If it helps, you can think of the root template (<xsl:template match="/">) as the main method in a C, C++, or Java program. No matter how much code you've written, everything starts in main. Similarly, no matter how many <xsl:template>s you've defined in your stylesheet, everything starts in <xsl:template match="/">.
2.3.4. Walking Through Our Example
Let's revisit our example and see how the XSLT processor transforms our document:
The XSLT stylesheet is parsed and converted into a tree structure.
The XML document is also parsed and converted into a tree structure. (Don't worry too much about what that tree looks like or how it works; for now, just assume that the XSLT processor knows everything that's in the XML document and the XSLT stylesheet. After the first two steps are done, when we describe various things using XSLT and XPath, the processor knows what we're talking about.)
The XSLT processor is now at the root of the XML document. This is the original context.
There is an xsl:template that matches the document root:
A single forward slash (/) is an XPath expression that means "the root of the document."
Now the process begins again inside the xsl:template. Our only instruction here is to apply whatever xsl:templates might apply to any greeting elements in the current context. The current context inside this template is defined by the match attribute of the xsl:template element. This means the XSLT processor is looking for any greeting elements at the document root.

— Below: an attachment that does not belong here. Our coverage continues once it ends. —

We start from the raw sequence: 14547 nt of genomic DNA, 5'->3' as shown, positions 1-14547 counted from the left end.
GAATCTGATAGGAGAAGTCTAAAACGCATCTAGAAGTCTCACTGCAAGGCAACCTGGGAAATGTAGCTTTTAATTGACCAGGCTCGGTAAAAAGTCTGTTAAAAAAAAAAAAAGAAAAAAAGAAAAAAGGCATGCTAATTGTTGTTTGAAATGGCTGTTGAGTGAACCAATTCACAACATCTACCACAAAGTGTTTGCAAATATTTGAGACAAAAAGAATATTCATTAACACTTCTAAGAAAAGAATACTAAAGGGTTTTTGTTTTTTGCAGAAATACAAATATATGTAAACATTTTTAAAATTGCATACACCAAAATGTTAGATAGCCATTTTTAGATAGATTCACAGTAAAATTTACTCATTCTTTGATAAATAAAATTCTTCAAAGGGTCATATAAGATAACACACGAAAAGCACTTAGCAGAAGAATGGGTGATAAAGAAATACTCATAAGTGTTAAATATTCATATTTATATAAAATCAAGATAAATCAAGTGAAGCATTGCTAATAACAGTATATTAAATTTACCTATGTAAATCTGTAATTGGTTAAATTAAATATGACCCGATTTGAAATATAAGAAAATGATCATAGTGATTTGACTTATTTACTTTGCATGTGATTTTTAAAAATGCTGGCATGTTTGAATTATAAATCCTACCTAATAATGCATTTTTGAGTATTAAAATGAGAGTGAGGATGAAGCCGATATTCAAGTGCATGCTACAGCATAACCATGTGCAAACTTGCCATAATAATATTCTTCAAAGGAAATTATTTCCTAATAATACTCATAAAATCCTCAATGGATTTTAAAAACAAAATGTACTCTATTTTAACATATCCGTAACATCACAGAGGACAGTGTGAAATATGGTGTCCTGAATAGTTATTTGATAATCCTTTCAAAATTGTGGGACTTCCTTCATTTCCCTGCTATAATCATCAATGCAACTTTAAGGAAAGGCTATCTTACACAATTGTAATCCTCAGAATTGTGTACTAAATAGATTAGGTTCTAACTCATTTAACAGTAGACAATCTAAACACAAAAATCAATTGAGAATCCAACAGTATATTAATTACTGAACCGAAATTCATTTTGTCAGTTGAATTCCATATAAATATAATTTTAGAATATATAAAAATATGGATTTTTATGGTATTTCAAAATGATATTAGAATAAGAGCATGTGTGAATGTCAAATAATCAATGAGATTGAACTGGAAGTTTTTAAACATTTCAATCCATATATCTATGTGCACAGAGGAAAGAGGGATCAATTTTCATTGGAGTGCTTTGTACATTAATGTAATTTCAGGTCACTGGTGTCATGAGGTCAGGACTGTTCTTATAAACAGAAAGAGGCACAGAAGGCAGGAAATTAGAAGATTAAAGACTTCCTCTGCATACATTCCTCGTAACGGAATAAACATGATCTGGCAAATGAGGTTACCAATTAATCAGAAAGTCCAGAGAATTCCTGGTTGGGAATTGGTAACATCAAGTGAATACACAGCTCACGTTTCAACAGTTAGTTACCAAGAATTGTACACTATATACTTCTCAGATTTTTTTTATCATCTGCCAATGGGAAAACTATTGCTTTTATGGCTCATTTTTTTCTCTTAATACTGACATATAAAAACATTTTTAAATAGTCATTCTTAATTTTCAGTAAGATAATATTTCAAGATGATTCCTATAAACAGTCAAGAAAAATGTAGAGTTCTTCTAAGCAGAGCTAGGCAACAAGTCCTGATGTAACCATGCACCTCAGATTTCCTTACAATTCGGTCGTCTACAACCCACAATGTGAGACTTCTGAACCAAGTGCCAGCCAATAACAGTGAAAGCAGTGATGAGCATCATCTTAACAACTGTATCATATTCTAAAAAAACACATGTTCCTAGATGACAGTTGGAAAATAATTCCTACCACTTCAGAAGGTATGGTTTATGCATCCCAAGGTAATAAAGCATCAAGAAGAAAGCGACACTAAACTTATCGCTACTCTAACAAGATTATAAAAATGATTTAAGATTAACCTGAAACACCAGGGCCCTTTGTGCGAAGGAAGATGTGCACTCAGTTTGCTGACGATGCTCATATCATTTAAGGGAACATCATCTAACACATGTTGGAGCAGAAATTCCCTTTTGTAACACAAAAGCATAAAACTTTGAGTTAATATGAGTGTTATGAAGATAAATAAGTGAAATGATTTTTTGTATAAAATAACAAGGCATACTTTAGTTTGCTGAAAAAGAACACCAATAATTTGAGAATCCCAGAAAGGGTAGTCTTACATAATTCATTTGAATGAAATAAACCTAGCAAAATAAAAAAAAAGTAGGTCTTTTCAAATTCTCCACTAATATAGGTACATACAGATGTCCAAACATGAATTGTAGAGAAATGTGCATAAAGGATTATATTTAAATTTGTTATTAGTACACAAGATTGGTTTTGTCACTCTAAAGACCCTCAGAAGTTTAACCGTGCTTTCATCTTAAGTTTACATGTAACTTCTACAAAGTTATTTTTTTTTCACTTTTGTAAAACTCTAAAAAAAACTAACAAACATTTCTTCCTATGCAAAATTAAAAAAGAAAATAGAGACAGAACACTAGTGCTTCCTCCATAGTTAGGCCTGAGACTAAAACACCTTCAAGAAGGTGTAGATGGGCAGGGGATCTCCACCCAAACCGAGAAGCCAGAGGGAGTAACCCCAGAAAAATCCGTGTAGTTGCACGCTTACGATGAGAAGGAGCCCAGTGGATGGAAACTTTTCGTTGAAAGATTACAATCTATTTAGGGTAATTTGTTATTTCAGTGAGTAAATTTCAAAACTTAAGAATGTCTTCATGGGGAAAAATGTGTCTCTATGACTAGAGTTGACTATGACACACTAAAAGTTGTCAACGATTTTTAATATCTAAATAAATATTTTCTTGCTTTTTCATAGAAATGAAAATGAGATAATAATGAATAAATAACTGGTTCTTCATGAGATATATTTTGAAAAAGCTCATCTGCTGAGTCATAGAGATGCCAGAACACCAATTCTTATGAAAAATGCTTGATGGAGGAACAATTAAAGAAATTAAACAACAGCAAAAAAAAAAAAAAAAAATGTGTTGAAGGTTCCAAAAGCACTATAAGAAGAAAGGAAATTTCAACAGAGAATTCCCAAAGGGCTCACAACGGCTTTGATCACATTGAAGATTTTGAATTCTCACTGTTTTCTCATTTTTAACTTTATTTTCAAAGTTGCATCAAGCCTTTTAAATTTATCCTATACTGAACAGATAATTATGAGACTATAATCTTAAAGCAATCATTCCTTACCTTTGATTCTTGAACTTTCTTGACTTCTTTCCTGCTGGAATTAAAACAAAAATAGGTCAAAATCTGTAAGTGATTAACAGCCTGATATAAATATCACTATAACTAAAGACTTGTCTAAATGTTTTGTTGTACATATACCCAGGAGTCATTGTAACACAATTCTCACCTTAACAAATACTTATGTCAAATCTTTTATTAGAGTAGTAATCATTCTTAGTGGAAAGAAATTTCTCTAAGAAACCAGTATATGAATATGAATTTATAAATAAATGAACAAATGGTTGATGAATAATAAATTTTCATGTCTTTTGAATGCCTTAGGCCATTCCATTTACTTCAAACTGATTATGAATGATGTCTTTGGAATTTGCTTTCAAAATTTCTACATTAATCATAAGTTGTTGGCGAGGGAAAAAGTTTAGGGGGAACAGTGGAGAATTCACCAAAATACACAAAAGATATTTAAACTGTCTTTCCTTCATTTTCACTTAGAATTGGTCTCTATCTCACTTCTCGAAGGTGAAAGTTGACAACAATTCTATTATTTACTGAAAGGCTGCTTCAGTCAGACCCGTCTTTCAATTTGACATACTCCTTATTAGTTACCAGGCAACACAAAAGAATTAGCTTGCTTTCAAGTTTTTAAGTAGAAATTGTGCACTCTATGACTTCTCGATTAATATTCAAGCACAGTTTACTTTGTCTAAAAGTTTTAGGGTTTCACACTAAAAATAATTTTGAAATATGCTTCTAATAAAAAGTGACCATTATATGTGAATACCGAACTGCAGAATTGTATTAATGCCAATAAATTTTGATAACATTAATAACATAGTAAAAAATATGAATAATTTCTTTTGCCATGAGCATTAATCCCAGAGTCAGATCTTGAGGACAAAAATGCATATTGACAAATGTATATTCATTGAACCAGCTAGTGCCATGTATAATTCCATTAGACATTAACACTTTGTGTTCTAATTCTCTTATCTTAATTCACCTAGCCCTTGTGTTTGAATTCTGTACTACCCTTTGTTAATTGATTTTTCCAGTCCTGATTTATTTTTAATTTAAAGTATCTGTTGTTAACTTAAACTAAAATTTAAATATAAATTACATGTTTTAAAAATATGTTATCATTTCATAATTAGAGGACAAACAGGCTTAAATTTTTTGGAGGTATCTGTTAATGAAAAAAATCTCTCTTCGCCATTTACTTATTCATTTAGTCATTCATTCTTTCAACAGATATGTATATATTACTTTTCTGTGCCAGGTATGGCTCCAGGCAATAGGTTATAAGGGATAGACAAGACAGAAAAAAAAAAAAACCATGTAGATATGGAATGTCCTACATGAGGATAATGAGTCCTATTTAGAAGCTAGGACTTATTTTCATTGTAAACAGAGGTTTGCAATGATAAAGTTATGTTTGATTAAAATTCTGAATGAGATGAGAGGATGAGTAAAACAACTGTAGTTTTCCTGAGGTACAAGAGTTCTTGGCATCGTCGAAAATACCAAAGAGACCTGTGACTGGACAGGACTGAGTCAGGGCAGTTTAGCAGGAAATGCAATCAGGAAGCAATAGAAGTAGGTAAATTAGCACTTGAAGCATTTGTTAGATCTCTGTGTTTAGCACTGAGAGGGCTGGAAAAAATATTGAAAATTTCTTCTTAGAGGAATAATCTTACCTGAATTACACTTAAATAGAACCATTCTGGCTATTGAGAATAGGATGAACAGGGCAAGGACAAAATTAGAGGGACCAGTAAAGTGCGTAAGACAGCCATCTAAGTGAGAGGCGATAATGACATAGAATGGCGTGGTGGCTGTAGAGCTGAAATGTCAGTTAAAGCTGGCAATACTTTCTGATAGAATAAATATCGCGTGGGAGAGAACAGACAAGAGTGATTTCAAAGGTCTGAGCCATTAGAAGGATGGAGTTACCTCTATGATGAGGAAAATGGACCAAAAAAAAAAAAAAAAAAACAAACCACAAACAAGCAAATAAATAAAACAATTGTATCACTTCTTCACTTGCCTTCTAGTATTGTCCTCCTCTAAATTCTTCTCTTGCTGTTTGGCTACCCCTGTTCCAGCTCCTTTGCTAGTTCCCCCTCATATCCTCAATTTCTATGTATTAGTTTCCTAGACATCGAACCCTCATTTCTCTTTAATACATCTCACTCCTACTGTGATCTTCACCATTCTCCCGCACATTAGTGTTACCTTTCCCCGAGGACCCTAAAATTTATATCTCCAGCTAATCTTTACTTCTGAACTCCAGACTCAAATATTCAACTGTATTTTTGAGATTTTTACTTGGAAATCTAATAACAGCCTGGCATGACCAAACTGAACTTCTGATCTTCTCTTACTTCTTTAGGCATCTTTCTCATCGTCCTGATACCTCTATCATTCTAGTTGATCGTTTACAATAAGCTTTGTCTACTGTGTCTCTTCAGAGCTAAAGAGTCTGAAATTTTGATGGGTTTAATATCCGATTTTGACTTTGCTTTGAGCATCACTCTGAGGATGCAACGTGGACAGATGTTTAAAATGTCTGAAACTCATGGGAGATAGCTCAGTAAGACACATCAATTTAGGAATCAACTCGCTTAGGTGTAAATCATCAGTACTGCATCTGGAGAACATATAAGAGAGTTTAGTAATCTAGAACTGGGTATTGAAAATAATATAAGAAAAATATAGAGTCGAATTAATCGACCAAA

Because one greeting element is at the document root, the XSLT processor must deal with it. (If more than one element matches in the current context, the XSLT processor deals with each one in the order in which they appear in the document; this is known as document order.) Looking at the greeting element, the xsl:template that applies to it is the second xsl:template in our stylesheet:
Now we're in the xsl:template for the greeting element. The first three elements in this xsl:template (<html>, <body>, and <h1>) are HTML elements. Because they're not defined with a namespace declaration, the XSLT processor passes those HTML elements through to the output stream unaltered.
The middle of our xsl:template is an xsl:value-of element. This element writes the value of something to the output stream. In this case, we're using the XPath expression . (a single period) to indicate the current node. The XSLT processor looks at the current node (the greeting element we're currently processing) and outputs its text.
Because our stylesheet is an XML document (we're really harping on that, aren't we?), we have to end the <h1>, <body>, and <html> elements here. At this point, we're done with this template, so control returns to the template that invoked us.
Now we're back in the template for the root element. We've processed all the <greeting> elements, so we're finished with this template.
No more elements are in the current context (there is only one root element), so the XSLT processor is done.